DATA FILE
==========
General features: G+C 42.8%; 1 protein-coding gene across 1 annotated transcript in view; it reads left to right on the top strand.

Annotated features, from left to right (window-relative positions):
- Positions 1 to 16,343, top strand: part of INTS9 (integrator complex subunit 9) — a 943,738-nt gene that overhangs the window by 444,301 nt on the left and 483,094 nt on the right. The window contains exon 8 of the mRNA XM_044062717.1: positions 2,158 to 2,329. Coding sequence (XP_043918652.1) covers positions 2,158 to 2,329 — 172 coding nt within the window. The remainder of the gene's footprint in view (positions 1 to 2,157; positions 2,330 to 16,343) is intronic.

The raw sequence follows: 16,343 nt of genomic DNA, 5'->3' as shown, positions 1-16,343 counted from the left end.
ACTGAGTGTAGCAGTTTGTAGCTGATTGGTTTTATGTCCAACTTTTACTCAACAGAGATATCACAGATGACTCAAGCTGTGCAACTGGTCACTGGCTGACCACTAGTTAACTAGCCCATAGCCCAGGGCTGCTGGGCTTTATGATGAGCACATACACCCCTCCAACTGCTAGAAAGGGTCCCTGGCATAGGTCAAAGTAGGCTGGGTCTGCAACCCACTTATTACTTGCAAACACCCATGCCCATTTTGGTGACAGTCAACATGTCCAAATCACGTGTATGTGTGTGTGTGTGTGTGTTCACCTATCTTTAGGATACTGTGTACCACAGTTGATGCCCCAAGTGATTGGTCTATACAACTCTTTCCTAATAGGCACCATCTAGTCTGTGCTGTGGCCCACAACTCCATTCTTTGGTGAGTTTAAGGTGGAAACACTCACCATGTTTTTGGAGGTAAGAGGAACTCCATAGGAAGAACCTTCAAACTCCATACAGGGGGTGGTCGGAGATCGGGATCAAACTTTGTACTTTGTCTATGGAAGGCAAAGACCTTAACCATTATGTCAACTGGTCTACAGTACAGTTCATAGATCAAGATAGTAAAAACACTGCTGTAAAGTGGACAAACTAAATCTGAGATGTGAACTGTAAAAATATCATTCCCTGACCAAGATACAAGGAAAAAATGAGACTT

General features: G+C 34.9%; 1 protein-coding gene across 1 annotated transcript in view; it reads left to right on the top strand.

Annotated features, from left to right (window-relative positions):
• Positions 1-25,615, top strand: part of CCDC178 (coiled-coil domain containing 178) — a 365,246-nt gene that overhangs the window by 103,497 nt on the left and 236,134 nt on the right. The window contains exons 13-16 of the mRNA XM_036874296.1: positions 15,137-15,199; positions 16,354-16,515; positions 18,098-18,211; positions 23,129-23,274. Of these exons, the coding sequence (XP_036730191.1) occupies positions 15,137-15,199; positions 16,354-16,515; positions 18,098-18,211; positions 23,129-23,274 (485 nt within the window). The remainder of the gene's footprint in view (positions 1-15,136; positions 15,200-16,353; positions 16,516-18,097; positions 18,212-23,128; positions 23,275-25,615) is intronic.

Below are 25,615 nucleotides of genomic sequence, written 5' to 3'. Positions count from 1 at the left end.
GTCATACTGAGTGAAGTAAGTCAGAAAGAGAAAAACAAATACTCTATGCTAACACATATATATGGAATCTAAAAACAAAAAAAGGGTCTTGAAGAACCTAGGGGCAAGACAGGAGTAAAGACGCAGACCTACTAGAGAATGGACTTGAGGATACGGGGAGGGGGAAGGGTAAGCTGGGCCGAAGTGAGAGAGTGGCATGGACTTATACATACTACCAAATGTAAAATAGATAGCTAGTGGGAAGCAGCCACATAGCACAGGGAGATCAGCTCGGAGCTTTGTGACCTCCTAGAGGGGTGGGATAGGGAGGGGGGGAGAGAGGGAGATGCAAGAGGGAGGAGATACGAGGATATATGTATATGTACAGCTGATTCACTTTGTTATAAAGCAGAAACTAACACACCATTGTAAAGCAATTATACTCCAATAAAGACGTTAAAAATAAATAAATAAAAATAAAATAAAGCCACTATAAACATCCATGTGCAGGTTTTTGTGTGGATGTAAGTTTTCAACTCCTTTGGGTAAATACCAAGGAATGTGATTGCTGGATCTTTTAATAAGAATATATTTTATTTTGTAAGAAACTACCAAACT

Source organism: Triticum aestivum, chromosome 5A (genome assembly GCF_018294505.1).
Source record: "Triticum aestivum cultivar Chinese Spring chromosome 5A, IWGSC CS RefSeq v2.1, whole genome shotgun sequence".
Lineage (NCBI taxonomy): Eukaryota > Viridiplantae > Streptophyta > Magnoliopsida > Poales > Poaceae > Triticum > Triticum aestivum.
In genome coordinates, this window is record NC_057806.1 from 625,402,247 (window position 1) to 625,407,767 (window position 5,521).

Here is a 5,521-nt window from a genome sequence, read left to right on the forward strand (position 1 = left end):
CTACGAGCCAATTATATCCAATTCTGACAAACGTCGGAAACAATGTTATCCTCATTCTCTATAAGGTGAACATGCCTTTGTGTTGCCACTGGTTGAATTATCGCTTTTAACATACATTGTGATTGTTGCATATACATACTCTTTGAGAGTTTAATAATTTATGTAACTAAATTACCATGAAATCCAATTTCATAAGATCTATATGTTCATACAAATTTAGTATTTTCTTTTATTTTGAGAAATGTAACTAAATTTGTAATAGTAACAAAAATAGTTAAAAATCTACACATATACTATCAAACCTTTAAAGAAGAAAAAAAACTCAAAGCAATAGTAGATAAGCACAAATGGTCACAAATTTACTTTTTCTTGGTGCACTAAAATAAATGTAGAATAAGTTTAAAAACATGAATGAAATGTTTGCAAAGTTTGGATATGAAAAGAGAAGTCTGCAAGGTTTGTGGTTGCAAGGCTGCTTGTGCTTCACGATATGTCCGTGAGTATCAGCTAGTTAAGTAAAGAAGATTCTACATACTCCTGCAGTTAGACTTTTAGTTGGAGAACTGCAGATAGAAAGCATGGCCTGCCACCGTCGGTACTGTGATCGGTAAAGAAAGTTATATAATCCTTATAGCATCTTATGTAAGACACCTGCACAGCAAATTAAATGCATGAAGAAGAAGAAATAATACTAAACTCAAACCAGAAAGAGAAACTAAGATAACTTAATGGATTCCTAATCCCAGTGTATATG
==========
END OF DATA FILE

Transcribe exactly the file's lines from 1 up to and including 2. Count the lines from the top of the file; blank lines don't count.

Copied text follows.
General features: G+C 42.8%; 1 protein-coding gene across 1 annotated transcript in view; it reads left to right on the top strand.

Annotated features, from left to right (window-relative positions):